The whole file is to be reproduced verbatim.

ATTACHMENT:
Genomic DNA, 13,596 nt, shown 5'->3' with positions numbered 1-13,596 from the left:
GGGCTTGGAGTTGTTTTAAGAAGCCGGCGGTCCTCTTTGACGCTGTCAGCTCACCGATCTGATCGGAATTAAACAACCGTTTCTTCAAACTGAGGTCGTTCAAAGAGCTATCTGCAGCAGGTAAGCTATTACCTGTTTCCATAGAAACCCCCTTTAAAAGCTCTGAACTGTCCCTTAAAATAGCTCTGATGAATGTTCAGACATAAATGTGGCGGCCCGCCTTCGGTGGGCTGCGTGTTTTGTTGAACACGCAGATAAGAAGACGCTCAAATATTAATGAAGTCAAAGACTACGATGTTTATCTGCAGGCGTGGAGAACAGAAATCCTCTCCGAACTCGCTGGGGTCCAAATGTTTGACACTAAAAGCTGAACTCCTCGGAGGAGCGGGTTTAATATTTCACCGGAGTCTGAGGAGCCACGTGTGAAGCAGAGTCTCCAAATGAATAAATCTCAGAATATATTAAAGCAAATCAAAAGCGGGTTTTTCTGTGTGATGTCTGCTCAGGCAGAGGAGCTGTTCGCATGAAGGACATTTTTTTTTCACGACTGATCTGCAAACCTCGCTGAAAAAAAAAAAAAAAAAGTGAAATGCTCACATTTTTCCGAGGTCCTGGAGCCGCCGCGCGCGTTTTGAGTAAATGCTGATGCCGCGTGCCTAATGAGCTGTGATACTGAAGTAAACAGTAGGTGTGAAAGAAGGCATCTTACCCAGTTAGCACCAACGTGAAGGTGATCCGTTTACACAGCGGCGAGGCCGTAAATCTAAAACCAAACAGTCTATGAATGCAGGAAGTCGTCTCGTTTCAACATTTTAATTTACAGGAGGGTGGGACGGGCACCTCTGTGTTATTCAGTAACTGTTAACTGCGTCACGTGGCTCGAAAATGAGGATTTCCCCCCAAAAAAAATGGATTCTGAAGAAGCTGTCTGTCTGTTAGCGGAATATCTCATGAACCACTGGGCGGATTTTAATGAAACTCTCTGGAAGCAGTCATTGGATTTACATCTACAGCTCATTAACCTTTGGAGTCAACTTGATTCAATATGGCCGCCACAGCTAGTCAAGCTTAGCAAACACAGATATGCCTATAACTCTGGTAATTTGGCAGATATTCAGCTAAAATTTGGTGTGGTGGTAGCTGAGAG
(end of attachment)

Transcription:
Genomic DNA, 13,596 nt, shown 5'->3' with positions numbered 1-13,596 from the left:
GGGCTTGGAGTTGTTTTAAGAAGCCGGCGGTCCTCTTTGACGCTGTCAGCTCACCGATCTGATCGGAATTAAACAACCGTTTCTTCAAACTGAGGTCGTTCAAAGAGCTATCTGCAGCAGGTAAGCTATTACCTGTTTCCATAGAAACCCCCTTTAAAAGCTCTGAACTGTCCCTTAAAATAGCTCTGATGAATGTTCAGACATAAATGTGGCGGCCCGCCTTCGGTGGGCTGCGTGTTTTGTTGAACACGCAGATAAGAAGACGCTCAAATATTAATGAAGTCAAAGACTACGATGTTTATCTGCAGGCGTGGAGAACAGAAATCCTCTCCGAACTCGCTGGGGTCCAAATGTTTGACACTAAAAGCTGAACTCCTCGGAGGAGCGGGTTTAATATTTCACCGGAGTCTGAGGAGCCACGTGTGAAGCAGAGTCTCCAAATGAATAAATCTCAGAATATATTAAAGCAAATCAAAAGCGGGTTTTTCTGTGTGATGTCTGCTCAGGCAGAGGAGCTGTTCGCATGAAGGACATTTTTTTTTCACGACTGATCTGCAAACCTCGCTGAAAAAAAAAAAAAAAAAGTGAAATGCTCACATTTTTCCGAGGTCCTGGAGCCGCCGCGCGCGTTTTGAGTAAATGCTGATGCCGCGTGCCTAATGAGCTGTGATACTGAAGTAAACAGTAGGTGTGAAAGAAGGCATCTTACCCAGTTAGCACCAACGTGAAGGTGATCCGTTTACACAGCGGCGAGGCCGTAAATCTAAAACCAAACAGTCTATGAATGCAGGAAGTCGTCTCGTTTCAACATTTTAATTTACAGGAGGGTGGGACGGGCACCTCTGTGTTATTCAGTAACTGTTAACTGCGTCACGTGGCTCGAAAATGAGGATTTCCCCCCAAAAAAAATGGATTCTGAAGAAGCTGTCTGTCTGTTAGCGGAATATCTCATGAACCACTGGGCGGATTTTAATGAAACTCTCTGGAAGCAGTCATTGGATTTACATCTACAGCTCATTAACCTTTGGAGTCAACTTGATTCAATATGGCCGCCACAGCTAGTCAAGCTTAGCAAACACAGATATGCCTATAACTCTGGTAATTTGGCAGATATTCAGCTAAAATTTGGTGTGGTGGTAGCTGAGAG